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Supply Chain Management Construction Case Study

Contributors.

Preface.

Acknowledgements.

Chapter 1 Introduction (Stephen Pryke).

1.1 Supply Chain Management – What Is It?

1.2 Supply Chain Management and Project Management.

1.3 Origins of SCM in Construction.

1.4 Overview of the Book.

1.5 Summary.

PART A: CONCEPTS.

Chapter 2 The Concept and Development of Supply Chain Management in the UK Construction Industry (Roy Morledge, Andrew Knight and Mohieddin Grada).

2.1 Introduction.

2.2 Characteristics of Construction Industry.

2.3 Government Initiatives in the Construction Industry.

2.4 The Historical Development of Supply Chain Management.

2.5 The Concept of Supply Chain Management.

2.6 The Application of Supply Chain Management Techniques in the Construction Industry.

2.7 Supply Chain Challenges.

2.8 Conclusion.

Chapter 3 Culture in Supply Chains (Richard Fellows).

3.1 Introduction – Context.

3.2 Culture.

3.3 Dimensions of Culture.

3.4 Values and Value.

3.5 Ethics.

3.6 Organisational Citizenship Behaviour (OCB) and Corporate Social Responsibility (CSR).

3.7 Teams and Teamwork.

3.8 (Strategic) Alliances.

3.9 Supply Chain Participants and Behaviour.

3.10 Conclusion.

Chapter 4 Learning to Co-operate and Co-operating to Learn: Knowledge, Learning and Innovation in Construction Supply Chains (Mike Bresnen).

4.1 Introduction.

4.2 Supply Chain Management: Innovation, Knowledge Sharing and Organisational Learning.

4.3 SCM in the Construction Industry.

4.4 Innovation, Knowledge Sharing and Learning in Construction Supply Chains.

4.5 Situated Learning and Implications for Project-Based Supply Chains.

4.6 Conclusion.

Chapter 5 Marketing and Pricing Strategy (Martin Skitmore and Hedley Smyth).

5.1 Definitions and Difference.

5.2 Collaboration.

5.3 Added Value.

5.4 Profitability and Repeat Business.

5.5 Conclusion.

PART B: APPLICATION AND CASE STUDIES.

Chapter 6 Risk Management and the Supply Chain (Andrew Edkins).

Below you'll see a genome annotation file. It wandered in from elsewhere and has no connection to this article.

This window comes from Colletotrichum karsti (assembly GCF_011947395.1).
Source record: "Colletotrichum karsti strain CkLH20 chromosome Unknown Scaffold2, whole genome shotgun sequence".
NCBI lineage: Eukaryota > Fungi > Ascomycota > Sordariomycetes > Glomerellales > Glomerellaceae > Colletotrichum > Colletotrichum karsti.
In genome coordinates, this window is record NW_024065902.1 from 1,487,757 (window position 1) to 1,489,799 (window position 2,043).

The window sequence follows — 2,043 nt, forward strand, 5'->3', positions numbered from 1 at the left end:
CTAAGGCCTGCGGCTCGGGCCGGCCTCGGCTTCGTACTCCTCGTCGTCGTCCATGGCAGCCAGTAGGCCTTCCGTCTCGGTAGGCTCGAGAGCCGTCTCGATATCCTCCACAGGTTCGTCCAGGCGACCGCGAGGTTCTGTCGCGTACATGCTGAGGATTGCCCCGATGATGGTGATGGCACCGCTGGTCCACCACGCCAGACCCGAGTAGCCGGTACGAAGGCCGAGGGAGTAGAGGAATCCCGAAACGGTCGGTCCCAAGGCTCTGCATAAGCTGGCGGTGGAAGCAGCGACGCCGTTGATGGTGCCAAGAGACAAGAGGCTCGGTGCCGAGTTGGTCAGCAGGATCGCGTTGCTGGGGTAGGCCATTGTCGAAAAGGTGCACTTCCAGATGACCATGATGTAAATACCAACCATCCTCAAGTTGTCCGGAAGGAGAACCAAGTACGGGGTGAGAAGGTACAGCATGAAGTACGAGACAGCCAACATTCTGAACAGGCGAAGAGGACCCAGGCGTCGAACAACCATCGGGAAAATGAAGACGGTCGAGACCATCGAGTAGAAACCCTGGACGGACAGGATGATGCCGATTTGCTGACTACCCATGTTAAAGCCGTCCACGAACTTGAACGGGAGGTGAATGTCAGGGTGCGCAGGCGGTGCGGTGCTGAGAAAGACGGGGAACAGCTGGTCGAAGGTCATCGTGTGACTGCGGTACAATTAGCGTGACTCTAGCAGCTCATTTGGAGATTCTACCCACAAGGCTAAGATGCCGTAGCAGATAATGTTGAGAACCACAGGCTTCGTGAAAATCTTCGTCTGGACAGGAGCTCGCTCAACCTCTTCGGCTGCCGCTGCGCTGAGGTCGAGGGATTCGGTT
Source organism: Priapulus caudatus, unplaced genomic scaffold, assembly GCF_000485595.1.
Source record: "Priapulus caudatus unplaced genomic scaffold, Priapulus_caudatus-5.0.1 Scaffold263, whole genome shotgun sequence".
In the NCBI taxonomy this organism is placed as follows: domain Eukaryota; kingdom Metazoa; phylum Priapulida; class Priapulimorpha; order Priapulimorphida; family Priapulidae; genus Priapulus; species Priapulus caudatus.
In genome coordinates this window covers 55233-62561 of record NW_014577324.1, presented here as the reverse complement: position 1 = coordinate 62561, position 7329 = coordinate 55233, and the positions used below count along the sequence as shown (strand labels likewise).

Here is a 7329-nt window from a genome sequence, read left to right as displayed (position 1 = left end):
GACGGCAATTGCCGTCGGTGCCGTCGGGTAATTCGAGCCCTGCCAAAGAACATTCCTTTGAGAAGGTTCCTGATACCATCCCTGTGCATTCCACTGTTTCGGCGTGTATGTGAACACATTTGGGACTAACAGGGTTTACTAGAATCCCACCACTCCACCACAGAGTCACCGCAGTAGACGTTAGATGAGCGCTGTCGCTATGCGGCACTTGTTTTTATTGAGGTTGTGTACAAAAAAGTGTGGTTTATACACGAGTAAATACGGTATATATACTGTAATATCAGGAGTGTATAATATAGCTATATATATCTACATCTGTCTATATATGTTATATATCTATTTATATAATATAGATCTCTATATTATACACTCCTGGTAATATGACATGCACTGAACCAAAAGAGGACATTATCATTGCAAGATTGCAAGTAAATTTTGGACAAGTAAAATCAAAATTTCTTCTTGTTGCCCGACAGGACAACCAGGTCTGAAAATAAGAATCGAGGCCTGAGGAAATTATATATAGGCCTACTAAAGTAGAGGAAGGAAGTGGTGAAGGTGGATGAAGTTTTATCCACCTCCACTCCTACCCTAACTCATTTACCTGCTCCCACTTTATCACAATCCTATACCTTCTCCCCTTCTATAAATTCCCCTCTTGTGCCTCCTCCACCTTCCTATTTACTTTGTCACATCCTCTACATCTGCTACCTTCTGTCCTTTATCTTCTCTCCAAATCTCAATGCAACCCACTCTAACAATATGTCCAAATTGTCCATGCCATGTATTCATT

6.1 Introduction.

6.2 Placing the UK Construction Industry in Context.

6.3 Supply Chains and Risk.

6.4 Supply Relationships.

6.5 Risk and Supply.

6.6 Managing Risks in the Supply Chain.

6.7 Supply Chain Management and PFI.

6.8 Concluding Remarks.

Chapter 7 Slough Estates in the 1990s – Client Driven SCM (Bernard Rimmer).

7.1 Introduction.

7.2 Slough Estates’ Experiences of Procurement Analysed in Terms of SCM.

7.3 Infl uences of Industry Reports.

7.4 Slough Estates SCM Initiatives and Results.

7.5 Summary and Conclusions.

Chapter 8 From Heathrow Express to Heathrow Terminal 5: BAA’s Development of Supply Chain Management (Keith Potts).

8.1 Introduction.

8.2 Heathrow Express High Speed Rail Link.

8.3 Continuous Improvement of the Project Process (CIPP).

8.4 SCM at BAA: ‘The Genesis Project’.

8.5 BAA Initiatives.

8.6 Best Practice – Framework Agreements.

8.7 Motivations and infl uences.

8.8 SCM on Heathrow T5.

8.9 Conclusions.

Chapter 9 Supply Chain Management: A Main Contractor’s Perspective (Andrew P. King and Marn C. Pitt).

9.1 Introduction.

9.2 Supply Chain Management.

9.3 Methodology.

9.4 Analysis.

9.5 Conclusion.

Chapter 10 Franchising the Supply Chain (Hedley Smyth).

10.1 Towards Controlling the Supply Chain.

10.2 Conceptualising Franchising.

10.3 Conclusion.

Chapter 11 Conclusion (Stephen Pryke).

11.1 Supply Chain Management in Construction.

11.2 Final Thoughts and the Future of SCM in Construction.

11.3 In Conclusion.

11.4 Next Steps.

Index.


  • challenges received wisdom on supply chain management
  • pragmatic and accessible
  • contributes to the debate on innovative systems and their significance in increasingly complex projects

@inproceedings{464a65b3c3544e52984e5dbc598981f2,

title = "Case study: Lean supply chain management in construction projects",

abstract = "Researchers and construction professionals have adopted lean manufacturing concepts and strategies in the development of lean construction principles. Much of these efforts have centered on the field construction activities themselves. However, the ideology of lean focuses on the entire value stream of an operation from raw material to final product delivery. Waste and inefficiency is still evident throughout construction supply chains. The goal of this paper is to investigate improvement opportunities in the construction industry, utilizing the practice of lean supply chain management. A case study was conducted to achieve this goal and investigate applicability in the field. An assessment was done with a local contractor already familiar with lean. From this study came a number of findings and observations: differences between lean and non-lean fabricators and effects on construction, effective staging of materials. From these findings, improvement recommendations are prepared for future projects.",

keywords = "Collaboration, Just-in-time, Lean construction, Supply chain management",

author = "Eric Zimmer and Ossama Salem and Ashraf Genaidy and Richard Shell",

year = "2008",

language = "English (US)",

isbn = "9781905732456",

pages = "381--388",

booktitle = "Proceedings of IGLC16: 16th Annual Conference of the International Group for Lean Construction",

}